Thousands leaving NC coast as Maria churns up surf

LUMBERTON — While the North Carolina coast is seeing vacationers leave and enduring high surf and rip tides because of Tropical Storm Maria, Robeson County is being left high and dry.

Those dry conditions are expected to last until at least Tuesday, said Michael Ross, of the National Weather Service office in Wilmington. No Maria-generated winds or rain was forecast in Robeson County on Tuesday and the chances for such are even smaller today.

“The system will be farther away by tomorrow,” Ross said Tuesday. “And it will be even farther away on Thursday.”

The National Weather Service and the National Hurricane Center predicted Maria to begin turning away from the United States coastline Tuesday and today. The storm is expected to begin moving east-northeast and be far into the Atlantic by Friday afternoon.

The Carolinas coast from Georgetown, S.C., to above Wilmington were under a small craft advisory and a beach hazard at of 6 p.m. Tuesday, according to the National Weather Service. Large swells from Maria create the high threat of rip currents and a dangerous shore break along Onslow County beaches with breaking surf of 6 to 10 feet. The dangerous surf conditions were expected to last into today.

As of 5:10 p.m. Tuesday Maria was a tropical storm. The National Hurricane Center said Maria’s top sustained winds had dropped Tuesday to near 70 mph, ending a nine-day run as a hurricane.

The center remained far offshore, centered about 160 miles east-southeast of Cape Hatteras and moving north at 7 mph. Still, a tropical storm warning was in effect for the North Carolina coast from Bogue Inlet to the Virginia border, and meteorologists said a storm surge could hit from Ocracoke Inlet to Cape Hatteras.

Thousands of visitors abandoned their beach vacations and evacuated North Carolina’s Outer Banks asMaria churned up high surf that through dunes and under homes.

More than 10,000 visitors were told to leave the North Carolina barrier islands of Hatteras and Ocracoke, but the evacuation orders didn’t apply to local residents, who are now resigning themselves to economic losses as well as more flood damage after a double pounding by last year’s tropical weather.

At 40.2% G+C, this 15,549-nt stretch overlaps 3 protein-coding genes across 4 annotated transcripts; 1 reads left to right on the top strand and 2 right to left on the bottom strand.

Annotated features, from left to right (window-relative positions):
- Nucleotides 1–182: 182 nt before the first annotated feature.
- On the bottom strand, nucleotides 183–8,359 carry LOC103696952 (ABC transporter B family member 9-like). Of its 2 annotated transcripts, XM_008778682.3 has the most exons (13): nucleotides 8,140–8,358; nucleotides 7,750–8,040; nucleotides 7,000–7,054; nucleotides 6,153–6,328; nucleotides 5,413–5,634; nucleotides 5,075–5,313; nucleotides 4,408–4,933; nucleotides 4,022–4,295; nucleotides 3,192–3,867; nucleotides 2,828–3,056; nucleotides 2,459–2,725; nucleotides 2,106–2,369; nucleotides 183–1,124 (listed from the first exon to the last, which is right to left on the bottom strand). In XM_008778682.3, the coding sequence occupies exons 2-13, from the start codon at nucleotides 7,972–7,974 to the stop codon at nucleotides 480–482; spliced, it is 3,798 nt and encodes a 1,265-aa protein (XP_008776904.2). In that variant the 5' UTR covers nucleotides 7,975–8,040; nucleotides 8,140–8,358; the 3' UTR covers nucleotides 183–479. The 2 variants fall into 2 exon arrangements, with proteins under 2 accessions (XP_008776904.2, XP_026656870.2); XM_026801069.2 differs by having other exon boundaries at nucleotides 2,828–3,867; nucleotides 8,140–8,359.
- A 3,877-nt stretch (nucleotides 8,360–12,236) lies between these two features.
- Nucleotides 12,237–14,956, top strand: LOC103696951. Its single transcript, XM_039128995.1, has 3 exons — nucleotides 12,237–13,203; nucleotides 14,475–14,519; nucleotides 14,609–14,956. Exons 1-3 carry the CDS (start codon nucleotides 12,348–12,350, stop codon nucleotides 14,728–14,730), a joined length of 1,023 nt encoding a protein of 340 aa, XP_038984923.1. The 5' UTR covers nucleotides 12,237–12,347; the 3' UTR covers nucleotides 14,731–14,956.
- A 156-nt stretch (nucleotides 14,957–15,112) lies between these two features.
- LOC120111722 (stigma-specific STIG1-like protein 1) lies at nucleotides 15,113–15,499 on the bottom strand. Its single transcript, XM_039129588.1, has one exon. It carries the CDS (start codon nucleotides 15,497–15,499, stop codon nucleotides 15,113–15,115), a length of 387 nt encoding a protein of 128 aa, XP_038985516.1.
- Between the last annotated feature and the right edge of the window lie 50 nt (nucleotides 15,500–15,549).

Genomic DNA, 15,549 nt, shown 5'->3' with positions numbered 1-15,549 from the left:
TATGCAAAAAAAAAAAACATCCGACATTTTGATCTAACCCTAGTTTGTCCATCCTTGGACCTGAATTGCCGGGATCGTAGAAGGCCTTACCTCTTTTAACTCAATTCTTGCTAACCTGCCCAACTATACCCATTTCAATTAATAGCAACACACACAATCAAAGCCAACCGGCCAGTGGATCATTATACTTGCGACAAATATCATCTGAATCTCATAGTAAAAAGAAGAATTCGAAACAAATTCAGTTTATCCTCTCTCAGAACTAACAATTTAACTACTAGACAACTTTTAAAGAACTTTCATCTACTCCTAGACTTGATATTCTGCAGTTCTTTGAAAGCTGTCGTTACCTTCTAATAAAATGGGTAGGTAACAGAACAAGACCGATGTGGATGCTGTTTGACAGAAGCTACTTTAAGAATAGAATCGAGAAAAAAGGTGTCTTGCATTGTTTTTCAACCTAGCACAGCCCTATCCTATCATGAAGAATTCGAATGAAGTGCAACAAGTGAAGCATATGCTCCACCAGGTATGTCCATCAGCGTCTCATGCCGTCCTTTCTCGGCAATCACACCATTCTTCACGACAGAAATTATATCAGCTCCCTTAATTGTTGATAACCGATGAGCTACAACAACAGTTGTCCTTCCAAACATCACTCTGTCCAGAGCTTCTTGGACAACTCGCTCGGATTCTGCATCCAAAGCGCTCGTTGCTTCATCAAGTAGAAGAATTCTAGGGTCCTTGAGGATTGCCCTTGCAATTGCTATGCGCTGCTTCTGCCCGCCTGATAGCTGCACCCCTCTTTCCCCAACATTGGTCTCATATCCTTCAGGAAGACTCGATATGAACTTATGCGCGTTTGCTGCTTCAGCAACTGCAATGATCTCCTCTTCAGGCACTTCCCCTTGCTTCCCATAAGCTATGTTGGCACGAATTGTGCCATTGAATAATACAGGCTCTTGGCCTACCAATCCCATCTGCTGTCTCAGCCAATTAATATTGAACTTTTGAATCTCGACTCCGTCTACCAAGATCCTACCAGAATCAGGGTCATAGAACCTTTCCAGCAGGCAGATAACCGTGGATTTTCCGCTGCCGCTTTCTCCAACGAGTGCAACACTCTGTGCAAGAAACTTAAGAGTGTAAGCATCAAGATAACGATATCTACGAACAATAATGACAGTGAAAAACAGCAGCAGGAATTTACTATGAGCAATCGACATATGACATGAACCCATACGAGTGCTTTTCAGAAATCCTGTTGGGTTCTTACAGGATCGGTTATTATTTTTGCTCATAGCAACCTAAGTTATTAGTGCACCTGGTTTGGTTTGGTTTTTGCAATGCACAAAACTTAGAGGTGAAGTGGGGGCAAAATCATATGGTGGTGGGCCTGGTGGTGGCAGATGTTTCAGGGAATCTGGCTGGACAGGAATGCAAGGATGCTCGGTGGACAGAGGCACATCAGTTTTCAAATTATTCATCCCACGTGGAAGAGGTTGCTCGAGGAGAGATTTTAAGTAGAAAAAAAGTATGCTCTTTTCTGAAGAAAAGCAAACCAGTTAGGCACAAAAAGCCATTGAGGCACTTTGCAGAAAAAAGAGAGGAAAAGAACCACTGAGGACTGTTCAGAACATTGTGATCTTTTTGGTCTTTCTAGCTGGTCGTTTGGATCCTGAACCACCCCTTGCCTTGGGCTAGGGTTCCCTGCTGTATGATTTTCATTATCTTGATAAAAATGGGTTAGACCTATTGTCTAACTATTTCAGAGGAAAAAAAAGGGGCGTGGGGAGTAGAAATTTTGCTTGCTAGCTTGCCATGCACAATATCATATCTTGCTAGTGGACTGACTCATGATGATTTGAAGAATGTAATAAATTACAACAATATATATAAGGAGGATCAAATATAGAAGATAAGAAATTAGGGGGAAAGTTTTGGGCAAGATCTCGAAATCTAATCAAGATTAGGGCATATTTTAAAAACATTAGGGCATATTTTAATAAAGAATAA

Sarah Midgett lost her car during Hermine and her home was severely damaged by Matthew’s floods. After the dunes got hit by Jose this month, Maria pushed through the weakened natural barrier on Tuesday, washing over parts of Hatteras.

“It’s insane how much the beach has eroded,” said Midgett, who moved many of her belongings off her floor, just in case.

Scientists say Maria will is predicted to erode more than half the dunes along North Carolina’s 300-mile (485-kilometer) coast. Beaches in Maryland and Virginia could fare even worse, with two-thirds seeing erosion and the ocean washing over the dunes on one-third of them, according to the U.S. Geological Survey .

In the town of Waves, kite surfing instructors lost a solid week of reservations after tourists were forced to evacuate. Adrienne Kina, who normally works as a saleswoman at REAL Watersports, says this storm “is going to screw” the locals again after a dayslong power outage this summer cost sent 50,000 tourists packing and cost the Outer Banks millions in lost tourism income.

Hurricane Lee, meanwhile, was gradually strengthening far off in the open Atlantic, where it was expected to swing north and east again before tropical storm-force winds reach Bermuda.

Dare County Emergency Management Director Drew Pearson said officials believe 10,000 to 12,500 people were leaving Hatteras, while about 500 year-round residents could stay.

Hyde County officials said they had about 700 visitors when the evacuation was ordered at Ocracoke, which has about 1,000 permanent residents.

Some of the tourists who packed up and drove off Monday had enjoyed only one day of what was supposed to be a weeklong vacation.

On Hatteras, Jay Wrenn and his wife packed up for a five-hour drive back home to Burlington, North Carolina. They had arrived at their rented cottage in Rodanthe on Sunday with a week’s worth of groceries. By noon Monday, the macaroni salad they had made was in the trash.

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